Fears of govt supplier collapse during Covid prompts procurement guideline release

The Department of Finance has released new procurement guidelines advising federal agencies to collaborate with suppliers to ensure supply chains are maintained through the Covid-19 crisis.
 

Fears have grown that suppliers to Commonwealth entities, under mounting financial pressures from sustained social distancing shutdowns, may struggle to fulfil their contractual obligations, the Department said in its recently released Covid-19 procurement guidance statement.

“The outbreak of Covid-19 is unprecedented,” it said, noting that global shutdowns have adversely affected companies big and small.

The Department acknowledged the pandemic's impact on suppliers’ financial viability, their ability to retain staff, and increased exposure to risk across their supply chains.

“The Covid-19 disruption [has] had an adverse effect on the supply of equipment, materials, and services required to carry out normal business processes for the Government and the economy more broadly,” said Federal Minister for Finance, Mathias Cormann in an official statement.

Despite the disruption, Cormann said the Australian Government would remain a reliable purchaser of goods and services from suppliers.

He added that the Department of Finance had now set firm expectations of engagement between Government entities and suppliers.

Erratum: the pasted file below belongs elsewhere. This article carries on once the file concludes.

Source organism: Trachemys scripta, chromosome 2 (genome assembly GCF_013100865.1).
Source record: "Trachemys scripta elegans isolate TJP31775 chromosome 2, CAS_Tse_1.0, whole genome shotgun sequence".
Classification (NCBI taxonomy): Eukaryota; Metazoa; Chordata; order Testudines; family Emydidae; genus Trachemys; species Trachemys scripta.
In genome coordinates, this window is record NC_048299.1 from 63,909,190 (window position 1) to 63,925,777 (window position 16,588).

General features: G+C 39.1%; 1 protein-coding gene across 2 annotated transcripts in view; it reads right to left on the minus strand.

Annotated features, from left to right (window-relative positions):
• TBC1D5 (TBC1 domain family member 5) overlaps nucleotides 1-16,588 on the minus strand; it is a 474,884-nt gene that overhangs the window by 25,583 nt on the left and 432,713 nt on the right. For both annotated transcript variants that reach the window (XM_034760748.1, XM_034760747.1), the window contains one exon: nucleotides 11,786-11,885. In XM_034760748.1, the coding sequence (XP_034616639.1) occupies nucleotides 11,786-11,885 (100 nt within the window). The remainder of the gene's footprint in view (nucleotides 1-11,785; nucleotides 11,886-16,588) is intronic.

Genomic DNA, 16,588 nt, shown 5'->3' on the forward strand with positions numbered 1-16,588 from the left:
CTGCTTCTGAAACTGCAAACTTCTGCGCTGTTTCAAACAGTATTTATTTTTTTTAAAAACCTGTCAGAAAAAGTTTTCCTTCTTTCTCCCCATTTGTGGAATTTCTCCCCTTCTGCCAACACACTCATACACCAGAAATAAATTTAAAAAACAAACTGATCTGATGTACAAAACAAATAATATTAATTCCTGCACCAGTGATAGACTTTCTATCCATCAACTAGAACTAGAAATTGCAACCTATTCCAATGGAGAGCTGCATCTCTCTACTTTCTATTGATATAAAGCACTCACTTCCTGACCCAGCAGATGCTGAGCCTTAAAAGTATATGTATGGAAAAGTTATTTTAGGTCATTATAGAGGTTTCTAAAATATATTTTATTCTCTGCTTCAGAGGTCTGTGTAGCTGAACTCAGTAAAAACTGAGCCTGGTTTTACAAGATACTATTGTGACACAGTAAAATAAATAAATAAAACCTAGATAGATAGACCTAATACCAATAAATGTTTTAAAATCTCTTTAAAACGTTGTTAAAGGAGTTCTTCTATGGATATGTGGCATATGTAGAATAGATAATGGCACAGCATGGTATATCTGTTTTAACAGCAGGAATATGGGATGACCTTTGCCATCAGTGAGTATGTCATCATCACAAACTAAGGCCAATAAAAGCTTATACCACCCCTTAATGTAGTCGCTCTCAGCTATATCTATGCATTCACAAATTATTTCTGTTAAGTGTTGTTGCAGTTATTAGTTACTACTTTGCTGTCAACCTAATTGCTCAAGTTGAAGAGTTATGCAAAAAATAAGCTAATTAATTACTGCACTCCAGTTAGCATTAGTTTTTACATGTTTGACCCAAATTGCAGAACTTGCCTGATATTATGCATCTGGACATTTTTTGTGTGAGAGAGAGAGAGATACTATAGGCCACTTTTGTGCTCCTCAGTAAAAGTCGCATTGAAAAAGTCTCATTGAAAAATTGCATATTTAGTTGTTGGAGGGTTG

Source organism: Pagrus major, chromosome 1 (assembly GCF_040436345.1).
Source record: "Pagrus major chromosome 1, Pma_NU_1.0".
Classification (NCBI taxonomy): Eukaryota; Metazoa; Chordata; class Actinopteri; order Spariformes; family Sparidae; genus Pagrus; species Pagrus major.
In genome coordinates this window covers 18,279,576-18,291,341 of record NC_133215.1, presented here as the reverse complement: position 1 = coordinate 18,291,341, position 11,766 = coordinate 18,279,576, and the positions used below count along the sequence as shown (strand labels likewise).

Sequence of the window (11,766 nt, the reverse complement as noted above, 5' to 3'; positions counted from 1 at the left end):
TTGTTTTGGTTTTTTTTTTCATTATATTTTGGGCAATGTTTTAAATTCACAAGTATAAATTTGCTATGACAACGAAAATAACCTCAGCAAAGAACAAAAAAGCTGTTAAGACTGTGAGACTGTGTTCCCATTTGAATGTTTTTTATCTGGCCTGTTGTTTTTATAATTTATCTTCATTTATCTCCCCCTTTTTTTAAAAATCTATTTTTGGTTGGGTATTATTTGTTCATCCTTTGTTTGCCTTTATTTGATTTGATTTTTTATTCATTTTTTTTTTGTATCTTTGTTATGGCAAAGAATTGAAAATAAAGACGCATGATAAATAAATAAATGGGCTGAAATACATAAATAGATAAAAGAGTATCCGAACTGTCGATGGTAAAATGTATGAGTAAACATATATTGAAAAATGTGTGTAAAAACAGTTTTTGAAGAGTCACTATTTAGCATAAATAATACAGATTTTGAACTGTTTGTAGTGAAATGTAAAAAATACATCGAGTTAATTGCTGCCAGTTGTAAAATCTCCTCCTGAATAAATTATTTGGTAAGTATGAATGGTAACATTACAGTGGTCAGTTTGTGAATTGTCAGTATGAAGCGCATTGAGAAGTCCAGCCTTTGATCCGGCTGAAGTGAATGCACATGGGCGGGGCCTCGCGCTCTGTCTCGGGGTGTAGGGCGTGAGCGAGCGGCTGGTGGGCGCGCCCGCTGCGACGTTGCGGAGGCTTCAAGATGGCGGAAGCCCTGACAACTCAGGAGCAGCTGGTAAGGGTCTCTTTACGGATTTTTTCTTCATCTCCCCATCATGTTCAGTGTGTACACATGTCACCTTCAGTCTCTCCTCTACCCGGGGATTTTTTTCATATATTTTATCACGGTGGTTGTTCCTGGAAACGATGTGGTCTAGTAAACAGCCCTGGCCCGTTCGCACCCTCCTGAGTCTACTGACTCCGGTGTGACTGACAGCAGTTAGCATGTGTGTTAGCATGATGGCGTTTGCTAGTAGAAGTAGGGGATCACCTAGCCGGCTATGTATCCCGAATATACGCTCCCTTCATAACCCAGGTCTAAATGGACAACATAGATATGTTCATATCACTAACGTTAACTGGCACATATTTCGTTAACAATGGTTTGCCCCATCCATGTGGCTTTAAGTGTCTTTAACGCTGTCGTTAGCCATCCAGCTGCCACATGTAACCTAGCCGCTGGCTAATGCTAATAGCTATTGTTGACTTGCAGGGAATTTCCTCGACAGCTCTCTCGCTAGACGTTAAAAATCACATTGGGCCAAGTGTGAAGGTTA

“New guidance has been published asking Commonwealth departments and agencies to work collaboratively with suppliers to ensure business continuity and to take action, where appropriate, to ensure that supply chains can be maintained.” 


Timely payments

As part of the guidelines, federal agencies could look to relax or waive some contractual obligations, avoiding, perhaps, exercising termination rights or liquidated damages and the revision of payment arrangements during, and even some time beyond, the Covid shutdowns.

Further, to boost suppliers' solvency, Cormann said the Government will instruct agencies to pay contracts “quicker than the maximum 20-day payment terms”.

Electronic invoices could be paid within five days, he added, where suppliers and agencies have adopted e-invoicing consistent with the international standard.

He said small invoices under $10,000 should be paid immediately by card payment systems, supporting businesses with cash flow and jobs retention.


Approaches to market

Tenders, or approaches to the market, could also be progressed on a case-by-case basis, the Department advised.

These approaches may seek to factor in the impact of Covid-19 on prospective suppliers and their ability to deliver on an entity’s requirements when presenting tenders.

Future approaches could indicate – and be assessed upon – how Covid-19 would impact plans in the immediate future, the appropriate schedules for delivery, and the time needed for suppliers to prepare tender submissions. Practicalities involving deliverables also bore scrutiny.


Outreach through AusTender

To minimise procurement risk, entities are invited to first engage with the market through the Government’s online Request for Information service through AusTender, the Department said.

“This approach will help entities better understand the capability before formally approaching the market.”

Entities were also advised to maintain detailed records that adjust for the scale, scope, and risk of procurement.

Additionally, though restrictions are being eased across the country, suppliers were tacitly warned to prepare for future lockdowns should a potential second-wave outbreak of Covid-19 occur.

“We expect entities to support suppliers at risk where possible so they are better able to cope with the current crises and be in a position to resume normal service delivery and fulfil their contractual obligations when the outbreak is over.”